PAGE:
The AGA Saga revisited

21 05 2015

I’ve bought an AGA.  To be more precise, it found me.  Before my epic trip to Tassie in the ute, I somehow found an old AGA for sale in Melbourne on eBay, but apart from the fact it ended up going for way more than I was prepared to pay, the whole saga of buying a trailer in Melbourne on Easter Monday, loading the stove on it, and sailing across on the Spirit of Tasmania was all too much.  So it didn’t happen.

However, since bidding on this stove, I am now peppered with ads for AGAs all over Australia in my Yahoo email and on FB.  Normally, I’d think this was highly annoying, but out of the blue, another one turned up, really really cheap, and just an hour and a half drive away…….IMG_0253 The guy who sold it to me, Gary, turned out to be a complete wingnut.  His father had bought this AGA in 1952 (the year I was born!) which also happens to be the same year my AGA was made too.  1952 models are so rare that even the manager of Midland Cookers who supplied me the parts to repair my stove all those years ago had never seen one like it when I emailed him photos.

Anyway, Gary concocted this story about how his father had the AGA dismantled by a mechanic from the secret society of AGA mechanics and had it rebuilt downstairs with anything needing to be fixed acted upon.  His father was then going to sell it for $5000, but died before the sale occurred….

Gary’s photos, taken with his phone I’m sure, were of appalling quality, but I spoke to him on the phone and he assured me the stove was in fantastic condition.  All I really wanted was another simmering plate cover dome to replace the broken one we’ve been using for years, but, thinking I’d hit the jackpot, I was already plotting to buy another ute after we sell the house, and taking the stove to Tassie….

My mate Dean agreed to help with his trailer (he was going to Brisbane that day anyway) and we made the trip to the Redcliffe peninsula, which is where my life in Australia all began actually, way back in 1963. What a disappointment………  the AGA was still worth the asking price, thankfully, but it certainly was not in anything like the pristine condition he had assured me I would find it.  There was no way an AGA mechanic had been anywhere this stove since it was made!  The towel rack was so rusted, I chucked it in the recycling bin…  Worse, he kept interfering with the loading procedure, driving Dean and me to despair!  I told him to take his money and go away!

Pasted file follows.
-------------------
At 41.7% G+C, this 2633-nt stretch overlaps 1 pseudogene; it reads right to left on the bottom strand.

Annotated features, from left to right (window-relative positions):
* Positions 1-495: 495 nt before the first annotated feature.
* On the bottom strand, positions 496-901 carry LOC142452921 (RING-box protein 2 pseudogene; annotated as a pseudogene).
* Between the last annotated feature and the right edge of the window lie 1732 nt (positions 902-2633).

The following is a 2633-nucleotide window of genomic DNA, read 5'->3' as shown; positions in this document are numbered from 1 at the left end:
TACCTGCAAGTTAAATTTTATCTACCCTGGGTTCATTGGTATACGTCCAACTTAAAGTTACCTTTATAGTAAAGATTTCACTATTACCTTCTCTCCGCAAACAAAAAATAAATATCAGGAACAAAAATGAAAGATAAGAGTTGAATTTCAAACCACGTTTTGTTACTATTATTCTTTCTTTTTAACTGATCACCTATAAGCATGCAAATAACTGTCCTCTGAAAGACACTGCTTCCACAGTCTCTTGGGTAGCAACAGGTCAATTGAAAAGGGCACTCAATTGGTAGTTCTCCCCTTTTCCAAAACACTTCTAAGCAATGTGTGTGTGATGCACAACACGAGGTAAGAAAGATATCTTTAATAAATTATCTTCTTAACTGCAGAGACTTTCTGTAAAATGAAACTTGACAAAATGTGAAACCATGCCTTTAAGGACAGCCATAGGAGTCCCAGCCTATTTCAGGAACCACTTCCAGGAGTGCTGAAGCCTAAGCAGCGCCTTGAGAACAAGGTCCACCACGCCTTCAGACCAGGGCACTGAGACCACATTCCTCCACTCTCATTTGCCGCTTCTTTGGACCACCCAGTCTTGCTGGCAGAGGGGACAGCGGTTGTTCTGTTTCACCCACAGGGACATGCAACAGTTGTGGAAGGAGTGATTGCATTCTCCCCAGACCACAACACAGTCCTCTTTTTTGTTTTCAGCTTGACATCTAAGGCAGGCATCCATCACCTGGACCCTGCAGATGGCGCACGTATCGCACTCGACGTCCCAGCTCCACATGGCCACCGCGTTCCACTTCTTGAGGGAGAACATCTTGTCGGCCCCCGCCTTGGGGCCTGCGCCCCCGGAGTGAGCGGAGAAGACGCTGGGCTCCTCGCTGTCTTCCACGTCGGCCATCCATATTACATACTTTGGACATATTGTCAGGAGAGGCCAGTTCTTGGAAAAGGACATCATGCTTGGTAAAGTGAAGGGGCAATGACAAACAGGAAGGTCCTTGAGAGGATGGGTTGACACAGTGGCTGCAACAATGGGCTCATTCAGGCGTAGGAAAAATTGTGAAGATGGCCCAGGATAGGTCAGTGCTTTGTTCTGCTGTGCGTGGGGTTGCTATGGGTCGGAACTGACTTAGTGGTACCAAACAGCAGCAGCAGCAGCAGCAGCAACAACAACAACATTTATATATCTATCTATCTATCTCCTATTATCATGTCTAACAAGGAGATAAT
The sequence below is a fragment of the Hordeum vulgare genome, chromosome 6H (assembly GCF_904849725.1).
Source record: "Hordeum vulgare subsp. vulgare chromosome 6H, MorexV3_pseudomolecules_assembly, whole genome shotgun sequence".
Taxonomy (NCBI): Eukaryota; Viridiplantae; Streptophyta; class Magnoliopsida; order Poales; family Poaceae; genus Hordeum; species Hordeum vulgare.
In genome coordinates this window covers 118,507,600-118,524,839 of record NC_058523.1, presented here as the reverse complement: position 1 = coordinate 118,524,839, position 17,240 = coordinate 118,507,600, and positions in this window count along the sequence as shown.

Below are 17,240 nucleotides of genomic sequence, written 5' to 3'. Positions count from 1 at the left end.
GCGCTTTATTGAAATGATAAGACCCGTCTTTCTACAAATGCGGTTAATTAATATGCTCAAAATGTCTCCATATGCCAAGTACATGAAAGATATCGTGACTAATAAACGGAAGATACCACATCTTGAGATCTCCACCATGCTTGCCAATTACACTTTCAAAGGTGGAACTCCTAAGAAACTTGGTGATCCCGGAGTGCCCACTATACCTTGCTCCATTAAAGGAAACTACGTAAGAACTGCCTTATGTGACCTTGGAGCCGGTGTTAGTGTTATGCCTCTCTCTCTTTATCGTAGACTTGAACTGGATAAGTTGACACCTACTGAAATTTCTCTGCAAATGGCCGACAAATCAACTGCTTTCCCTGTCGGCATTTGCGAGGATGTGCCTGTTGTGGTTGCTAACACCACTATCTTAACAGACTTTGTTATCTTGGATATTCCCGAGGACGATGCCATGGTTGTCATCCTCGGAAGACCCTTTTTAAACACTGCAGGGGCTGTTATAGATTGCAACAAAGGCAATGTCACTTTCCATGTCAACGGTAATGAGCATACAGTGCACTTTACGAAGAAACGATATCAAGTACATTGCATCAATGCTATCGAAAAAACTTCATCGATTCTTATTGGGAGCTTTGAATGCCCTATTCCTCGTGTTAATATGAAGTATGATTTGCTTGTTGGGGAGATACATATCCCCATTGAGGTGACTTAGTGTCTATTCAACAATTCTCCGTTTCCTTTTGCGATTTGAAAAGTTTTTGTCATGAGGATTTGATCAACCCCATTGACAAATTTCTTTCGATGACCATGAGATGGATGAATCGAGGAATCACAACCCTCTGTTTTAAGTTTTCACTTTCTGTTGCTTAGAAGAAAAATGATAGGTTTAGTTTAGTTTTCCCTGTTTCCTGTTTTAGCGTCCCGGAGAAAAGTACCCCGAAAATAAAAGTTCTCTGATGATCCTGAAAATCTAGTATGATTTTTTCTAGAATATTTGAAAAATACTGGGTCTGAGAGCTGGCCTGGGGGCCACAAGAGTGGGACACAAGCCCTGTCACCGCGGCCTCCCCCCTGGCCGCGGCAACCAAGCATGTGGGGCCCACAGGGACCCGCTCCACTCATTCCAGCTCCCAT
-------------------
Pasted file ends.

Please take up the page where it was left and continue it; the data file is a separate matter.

Luckily, both chrome domes were in fair condition for 63 years of use, and not broken, which was the really important thing. I spent much of the next day removing parts from the two stoves and swapping whatever was appropriate to pretty mine up for sale, and I have to say, it looks a million bucks when compared to its old image.  I cleaned and polished the whole top, and now it has ‘patina’….. looks its age, like me, but without the wrinkles…. the underside of the lid is even shiny, reflecting the heat back down as it’s meant to.  Happy days!  And lucky buyers, whoever you are and wherever you are out there.  I would not sell this AGA now for under $2500, it looks so good.  No, make that $3000. The best part is I could probably sell my latest purchase again for pretty much what I paid, and hopefully the spruicing up will have only cost me petrol money and an AGA dinner for Dean and his wife. IMG_0263


I just had to share this story with my readers…. I got this stove for a song because its owner was simply desperate to sell it and vacate his father’s house which he had sold.  Having finished cannibalising it for parts, I put it back on Gumtree for sale, and did so at a profit!  But wait there’s more…….  the buyer turned out to be this young Muslim woman who loaded it with a couple of her friends plus myself and our son on a trailer for her father.  Who lives in Malaysia.  Yes you are reading this right, this AGA is destined to end its days in Malaysia!  I doubt my jaw could have dropped more if she’d told me she was taking it to the Moon!!  AGA sagas are apparently global in nature……




5 responses

21 05 2015
Dr. C. Scott Taylor, PhD

Woohoo! Great news.

21 05 2015

thought you’d like that……..

21 05 2015
Florence nee Fedup

My mother bought a Aga around that time. Was suppose to best model ever made at the time. Identical to the one in your picture, Would not mind one now. Mum refused to put water through it, go9ing for a kerosene hot water service. Same for fridges. Electricity was generator and car batteries. Ran 32 volts.

All this came as result of the record wool price of pound for pound because of the Korean war.

It my memory serves me right, as I was a kid, those super windfall profits also sent the economy put of wrack.

21 05 2015
Florence nee Fedup

No chrome domes though. Ours was same colour as rest stove.

21 05 2015

Yes, some are colour matched, and some are chrome…… chrome ones last longer apparently.

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